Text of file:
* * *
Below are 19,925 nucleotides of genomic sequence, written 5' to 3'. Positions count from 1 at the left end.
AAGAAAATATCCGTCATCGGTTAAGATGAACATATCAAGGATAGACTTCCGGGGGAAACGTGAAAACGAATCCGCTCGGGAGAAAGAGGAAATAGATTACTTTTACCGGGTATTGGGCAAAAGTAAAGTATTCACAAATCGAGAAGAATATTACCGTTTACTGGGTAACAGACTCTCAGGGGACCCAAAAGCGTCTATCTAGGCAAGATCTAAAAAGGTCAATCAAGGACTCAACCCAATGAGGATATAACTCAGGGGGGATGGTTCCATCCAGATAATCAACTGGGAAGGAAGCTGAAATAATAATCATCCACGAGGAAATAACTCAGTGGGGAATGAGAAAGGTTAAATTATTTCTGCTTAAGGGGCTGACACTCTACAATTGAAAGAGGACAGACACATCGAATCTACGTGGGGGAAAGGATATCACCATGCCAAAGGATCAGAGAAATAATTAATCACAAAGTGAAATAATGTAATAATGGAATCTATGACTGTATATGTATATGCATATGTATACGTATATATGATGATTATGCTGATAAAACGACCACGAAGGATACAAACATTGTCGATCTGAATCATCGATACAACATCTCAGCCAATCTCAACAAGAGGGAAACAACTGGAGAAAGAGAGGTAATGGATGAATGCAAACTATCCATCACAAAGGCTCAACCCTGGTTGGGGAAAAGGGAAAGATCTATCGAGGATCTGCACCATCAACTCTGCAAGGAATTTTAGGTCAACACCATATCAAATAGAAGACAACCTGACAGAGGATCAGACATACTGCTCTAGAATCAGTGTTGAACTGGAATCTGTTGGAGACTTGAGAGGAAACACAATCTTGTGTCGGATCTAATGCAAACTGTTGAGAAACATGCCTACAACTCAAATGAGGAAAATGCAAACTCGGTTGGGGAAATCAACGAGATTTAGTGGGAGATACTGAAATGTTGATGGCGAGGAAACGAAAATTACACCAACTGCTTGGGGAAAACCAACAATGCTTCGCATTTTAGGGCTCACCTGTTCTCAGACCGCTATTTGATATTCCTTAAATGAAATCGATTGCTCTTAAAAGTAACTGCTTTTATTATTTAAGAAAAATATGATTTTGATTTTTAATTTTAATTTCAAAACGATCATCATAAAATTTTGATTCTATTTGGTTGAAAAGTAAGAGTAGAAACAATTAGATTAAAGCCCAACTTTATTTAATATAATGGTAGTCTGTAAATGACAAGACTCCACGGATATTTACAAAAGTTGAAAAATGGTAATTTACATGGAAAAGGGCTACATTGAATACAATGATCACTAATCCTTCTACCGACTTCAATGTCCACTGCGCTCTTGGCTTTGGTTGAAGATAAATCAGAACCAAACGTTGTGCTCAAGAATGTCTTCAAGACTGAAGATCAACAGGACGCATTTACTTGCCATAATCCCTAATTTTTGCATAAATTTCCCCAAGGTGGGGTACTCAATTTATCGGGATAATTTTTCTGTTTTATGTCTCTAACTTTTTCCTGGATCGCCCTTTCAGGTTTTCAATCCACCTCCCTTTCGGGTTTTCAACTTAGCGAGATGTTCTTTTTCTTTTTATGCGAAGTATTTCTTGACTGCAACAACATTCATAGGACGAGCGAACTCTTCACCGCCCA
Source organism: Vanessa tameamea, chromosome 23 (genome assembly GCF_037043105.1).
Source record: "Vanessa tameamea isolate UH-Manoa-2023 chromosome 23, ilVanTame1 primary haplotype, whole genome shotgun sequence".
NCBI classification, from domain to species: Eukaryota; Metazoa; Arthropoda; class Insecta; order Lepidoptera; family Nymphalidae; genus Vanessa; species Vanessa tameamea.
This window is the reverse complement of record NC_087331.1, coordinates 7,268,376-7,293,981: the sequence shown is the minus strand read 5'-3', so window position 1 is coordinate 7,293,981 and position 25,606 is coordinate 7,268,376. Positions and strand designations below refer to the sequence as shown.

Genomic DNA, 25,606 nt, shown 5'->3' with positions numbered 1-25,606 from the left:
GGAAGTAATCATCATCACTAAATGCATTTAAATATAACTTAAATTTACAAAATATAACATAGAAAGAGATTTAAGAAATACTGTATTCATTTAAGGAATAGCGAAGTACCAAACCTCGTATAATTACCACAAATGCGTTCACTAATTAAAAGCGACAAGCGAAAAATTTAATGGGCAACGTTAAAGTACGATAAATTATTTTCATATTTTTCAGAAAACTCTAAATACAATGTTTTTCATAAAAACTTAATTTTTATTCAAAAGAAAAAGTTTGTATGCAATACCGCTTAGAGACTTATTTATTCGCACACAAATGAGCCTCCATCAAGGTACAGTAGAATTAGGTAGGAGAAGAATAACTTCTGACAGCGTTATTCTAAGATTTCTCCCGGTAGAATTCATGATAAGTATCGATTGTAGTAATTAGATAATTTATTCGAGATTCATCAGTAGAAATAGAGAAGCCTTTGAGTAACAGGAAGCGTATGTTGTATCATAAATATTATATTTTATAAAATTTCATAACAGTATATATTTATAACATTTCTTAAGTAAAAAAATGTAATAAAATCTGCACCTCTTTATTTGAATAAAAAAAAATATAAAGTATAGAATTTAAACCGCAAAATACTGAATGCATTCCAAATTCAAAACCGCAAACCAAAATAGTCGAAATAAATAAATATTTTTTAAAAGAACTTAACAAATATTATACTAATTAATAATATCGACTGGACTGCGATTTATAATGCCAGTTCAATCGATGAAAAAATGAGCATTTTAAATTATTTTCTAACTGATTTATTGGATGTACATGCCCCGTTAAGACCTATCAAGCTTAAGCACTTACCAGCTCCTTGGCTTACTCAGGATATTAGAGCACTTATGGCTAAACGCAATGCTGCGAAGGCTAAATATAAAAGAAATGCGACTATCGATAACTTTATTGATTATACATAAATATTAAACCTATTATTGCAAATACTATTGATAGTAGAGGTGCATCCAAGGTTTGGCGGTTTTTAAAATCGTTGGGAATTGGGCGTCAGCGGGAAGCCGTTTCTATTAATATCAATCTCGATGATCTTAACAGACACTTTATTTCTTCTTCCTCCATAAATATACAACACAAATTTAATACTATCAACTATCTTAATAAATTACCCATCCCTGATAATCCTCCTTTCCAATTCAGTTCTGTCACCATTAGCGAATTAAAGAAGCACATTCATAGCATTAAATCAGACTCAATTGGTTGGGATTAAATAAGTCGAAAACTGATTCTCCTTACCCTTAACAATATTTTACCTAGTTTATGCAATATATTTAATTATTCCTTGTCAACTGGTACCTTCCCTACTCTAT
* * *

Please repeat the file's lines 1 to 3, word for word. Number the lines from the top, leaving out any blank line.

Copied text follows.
Below are 19,925 nucleotides of genomic sequence, written 5' to 3'. Positions count from 1 at the left end.
AAGAAAATATCCGTCATCGGTTAAGATGAACATATCAAGGATAGACTTCCGGGGGAAACGTGAAAACGAATCCGCTCGGGAGAAAGAGGAAATAGATTACTTTTACCGGGTATTGGGCAAAAGTAAAGTATTCACAAATCGAGAAGAATATTACCGTTTACTGGGTAACAGACTCTCAGGGGACCCAAAAGCGTCTATCTAGGCAAGATCTAAAAAGGTCAATCAAGGACTCAACCCAATGAGGATATAACTCAGGGGGGATGGTTCCATCCAGATAATCAACTGGGAAGGAAGCTGAAATAATAATCATCCACGAGGAAATAACTCAGTGGGGAATGAGAAAGGTTAAATTATTTCTGCTTAAGGGGCTGACACTCTACAATTGAAAGAGGACAGACACATCGAATCTACGTGGGGGAAAGGATATCACCATGCCAAAGGATCAGAGAAATAATTAATCACAAAGTGAAATAATGTAATAATGGAATCTATGACTGTATATGTATATGCATATGTATACGTATATATGATGATTATGCTGATAAAACGACCACGAAGGATACAAACATTGTCGATCTGAATCATCGATACAACATCTCAGCCAATCTCAACAAGAGGGAAACAACTGGAGAAAGAGAGGTAATGGATGAATGCAAACTATCCATCACAAAGGCTCAACCCTGGTTGGGGAAAAGGGAAAGATCTATCGAGGATCTGCACCATCAACTCTGCAAGGAATTTTAGGTCAACACCATATCAAATAGAAGACAACCTGACAGAGGATCAGACATACTGCTCTAGAATCAGTGTTGAACTGGAATCTGTTGGAGACTTGAGAGGAAACACAATCTTGTGTCGGATCTAATGCAAACTGTTGAGAAACATGCCTACAACTCAAATGAGGAAAATGCAAACTCGGTTGGGGAAATCAACGAGATTTAGTGGGAGATACTGAAATGTTGATGGCGAGGAAACGAAAATTACACCAACTGCTTGGGGAAAACCAACAATGCTTCGCATTTTAGGGCTCACCTGTTCTCAGACCGCTATTTGATATTCCTTAAATGAAATCGATTGCTCTTAAAAGTAACTGCTTTTATTATTTAAGAAAAATATGATTTTGATTTTTAATTTTAATTTCAAAACGATCATCATAAAATTTTGATTCTATTTGGTTGAAAAGTAAGAGTAGAAACAATTAGATTAAAGCCCAACTTTATTTAATATAATGGTAGTCTGTAAATGACAAGACTCCACGGATATTTACAAAAGTTGAAAAATGGTAATTTACATGGAAAAGGGCTACATTGAATACAATGATCACTAATCCTTCTACCGACTTCAATGTCCACTGCGCTCTTGGCTTTGGTTGAAGATAAATCAGAACCAAACGTTGTGCTCAAGAATGTCTTCAAGACTGAAGATCAACAGGACGCATTTACTTGCCATAATCCCTAATTTTTGCATAAATTTCCCCAAGGTGGGGTACTCAATTTATCGGGATAATTTTTCTGTTTTATGTCTCTAACTTTTTCCTGGATCGCCCTTTCAGGTTTTCAATCCACCTCCCTTTCGGGTTTTCAACTTAGCGAGATGTTCTTTTTCTTTTTATGCGAAGTATTTCTTGACTGCAACAACATTCATAGGACGAGCGAACTCTTCACCGCCCA
Source organism: Vanessa tameamea, chromosome 23 (genome assembly GCF_037043105.1).